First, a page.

Some members of the Communist party elite were implicated; others were protected. The wife of Jia Qinglin, a Politburo member who once shared an office with President Jiang Zemin, was implicated in the scandal. Jia divorced his wife when the scandal broke and was believed to have been protected from an investigation by Jiang. The son of a Gen. Liu Huqing, one the highest ranking generals in the People's Liberation Army, was also involved. He is believed to have protected by Li Peng, a good friend of the general.
A total of 84 people were convicted in November, 2000. Eleven officials, including several who accept bribes of around $700,000 each, were sentenced to death. Twelve were given life sentences and 58 received lesser jail terms. Among those sentenced to death were the Deputy Mayor of Xiamen, the city customs chief and deputy head of public security.
China Arrests Lai Changxing After Canada Deports Him
In July 2011, Lai Changxing, China’s most-wanted fugitive, was arrested in Beijing after Canadian authorities deported him, ending more than a decade of attempts to escape imprisonment here. The 53-year-old Lai signed a warrant issued for his arrest as he arrived in Beijing. [Source: Ian Johnson and Michael Wines, New York Times, July 23, 2011]
Mr. Lai’s 11-year legal battle to remain in Canada has long soured the two nations’ diplomatic relations. Beijing was furious over the decision by the Canadian government to grant fugitive Lai a work visa in February 2009. Ian Johnson and Michael Wines wrote in the New York Times, "Canadian courts consistently rejected his claim to asylum status but refused to send him back to China. The atmosphere changed this year after the newly elected government of Stephen Harper sent its foreign minister to China. Reversing the government’s previous critical stance on China’s human rights record, he hailed China as a strategic ally and, referring to Mr. Lai, said that 'both the Canadian people and the Chinese people don’t have a lot of time for white-collar fraudsters.'”
Johnson and Wines wrote, "Lai long maintained that he could be tortured or killed if returned to China. His lawyer, David Matas, has said that both Mr. Lai’s accountant and his brother had died of unknown causes while in prison, and that Mr. Lai could face the same fate. China’s legal system could not provide him a fair trial, Mr. Matas contended. Finally a Canadian federal court ruled against Mr. Lai, calling him a “common criminal” and saying it largely accepted as “strict, clear and unequivocal” China’s pledges that it would not torture or execute him. He was placed on a Beijing-bound airplane the next day, and was arrested after he landed on Saturday.
Chinese authorities promised the Canadian government that Lai will not be executed or tortured and he will get a fair trial and have access to a lawyer. They promised that he will be tried in public and will be allowed to mount a defense against the smuggling charges. China’s Foreign Ministry welcomed the decision, which capped years of exhaustive diplomatic efforts to have Mr. Lai returned to China to stand trial. In a statement quoted by the official news agency, Xinhua, the State Security Ministry said that “no matter where a criminal suspect flees, he or she cannot evade legal sanctions in the end.”In Beijing, the state-run English-language newspaper China Daily reported Mr. Lai could face life in prison.
Some Western human rights organizations have cast doubt on China’s guarantees of a fair trial. A Hong Kong-based researcher for Human Rights Watch, Nicholas Bequelin, said in an interview that China was likely to avoid “blatant procedural violations” in order to show Western countries that it could deal fairly with sensitive cases, like those of Uighur separatists who have claimed asylum in the West but are charged with crimes in China.“This is undoubtedly a test case,” Mr. Bequelin said. “It will establish a precedent, and much is at stake.”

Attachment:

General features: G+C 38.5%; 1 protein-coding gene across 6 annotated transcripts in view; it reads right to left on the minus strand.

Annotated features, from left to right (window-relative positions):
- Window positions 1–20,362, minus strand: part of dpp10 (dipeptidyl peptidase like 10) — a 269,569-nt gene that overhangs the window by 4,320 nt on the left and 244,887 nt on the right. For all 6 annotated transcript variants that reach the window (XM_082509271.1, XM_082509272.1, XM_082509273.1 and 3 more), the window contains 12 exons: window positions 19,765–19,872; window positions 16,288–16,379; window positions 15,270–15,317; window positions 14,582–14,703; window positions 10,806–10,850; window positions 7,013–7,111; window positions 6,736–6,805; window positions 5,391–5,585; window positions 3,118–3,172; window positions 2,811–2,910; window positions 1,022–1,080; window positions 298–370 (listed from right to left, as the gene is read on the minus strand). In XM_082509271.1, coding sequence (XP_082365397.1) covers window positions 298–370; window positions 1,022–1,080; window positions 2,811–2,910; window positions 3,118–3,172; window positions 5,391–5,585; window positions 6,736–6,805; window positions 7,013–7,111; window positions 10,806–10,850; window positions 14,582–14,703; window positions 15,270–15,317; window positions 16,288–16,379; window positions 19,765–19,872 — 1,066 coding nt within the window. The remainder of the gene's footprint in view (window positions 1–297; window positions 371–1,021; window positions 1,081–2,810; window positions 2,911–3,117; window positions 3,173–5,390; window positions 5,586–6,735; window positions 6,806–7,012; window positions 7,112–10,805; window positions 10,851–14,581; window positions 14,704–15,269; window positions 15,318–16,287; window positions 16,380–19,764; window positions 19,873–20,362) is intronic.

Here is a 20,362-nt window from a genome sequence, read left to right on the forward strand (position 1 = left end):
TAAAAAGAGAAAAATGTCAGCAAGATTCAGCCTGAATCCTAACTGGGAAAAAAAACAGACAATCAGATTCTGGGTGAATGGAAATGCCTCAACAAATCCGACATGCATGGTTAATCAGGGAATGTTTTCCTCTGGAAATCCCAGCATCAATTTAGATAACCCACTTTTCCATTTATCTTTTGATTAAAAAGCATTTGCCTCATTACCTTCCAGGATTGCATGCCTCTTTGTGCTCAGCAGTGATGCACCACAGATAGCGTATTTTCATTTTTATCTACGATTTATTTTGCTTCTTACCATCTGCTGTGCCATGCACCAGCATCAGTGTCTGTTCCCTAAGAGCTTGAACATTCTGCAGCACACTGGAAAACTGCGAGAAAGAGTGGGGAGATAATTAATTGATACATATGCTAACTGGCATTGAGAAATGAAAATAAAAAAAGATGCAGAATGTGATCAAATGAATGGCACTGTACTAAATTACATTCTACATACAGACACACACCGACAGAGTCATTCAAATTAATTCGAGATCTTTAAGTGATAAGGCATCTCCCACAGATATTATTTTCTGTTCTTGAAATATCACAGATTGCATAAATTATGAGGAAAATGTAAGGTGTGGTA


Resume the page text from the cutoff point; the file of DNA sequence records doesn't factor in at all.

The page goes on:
Lai Changxing Sentenced to Life in Prison
In May 2012 a court in China sentenced Lai Changxing to life in prison. Jonathan Watts wrote in The Guardian: A billionaire entrepreneur who symbolised the wild excesses of China's economic rise in the 1990s has been jailed for life on charges of smuggling and bribery. Lai Changxing's conviction by a court in Xiamen — a port city once considered his personal fiefdom — came after a 12-year extradition battle that ended last year, when Canada handed over the man often described as China's most wanted fugitive on condition that he not be given the death penalty. [Source: Jonathan Watts, The Guardian May 18, 2012]
“In handing down the sentence, the Xiamen intermediate people's court said Lai bribed 64 officials between 1996 and 1999 in building up a business empire worth nearly $3 billion. "The crimes involve massive sums and particularly serious circumstances," the court said, according to a report by the Xinhua news agency. [Ibid]
“Lai fought extradition for more than a decade, claiming that he would be tortured or executed if he returned to his homeland. Chinese leaders have pledged that this would not be the case. Lai claimed he was unfairly targeted for merely doing what many other businessmen of his generation had done to get ahead without elite connections. "I don't have a good family background. I have to do things step by step by myself. That's how people came to respect me. I never fussed about big money," he said in an interview with a domestic newspaper. [Ibid]
“China has changed from the country in which Lai built his empire, according to Oliver August, the author of a book about Lai."It's doubtful there will ever be another Lai Changxing," writes August. "Lai belongs to a dying era: the infancy of modern China's rise dating from Mao's death to perhaps the 2008 Olympics in Beijing.” [Ibid]
Image Sources: 1) AP; 2) Bloomberg
Text Sources: New York Times, Washington Post, Los Angeles Times, National Geographic Smithsonian magazine, The Guardian Times of London, The New Yorker, Time, Newsweek, Reuters, AP, AFP, Lonely Planet Guides, Compton’s Encyclopedia and various books and other publications.
© 2008 Jeffrey Hays
Last updated July 2012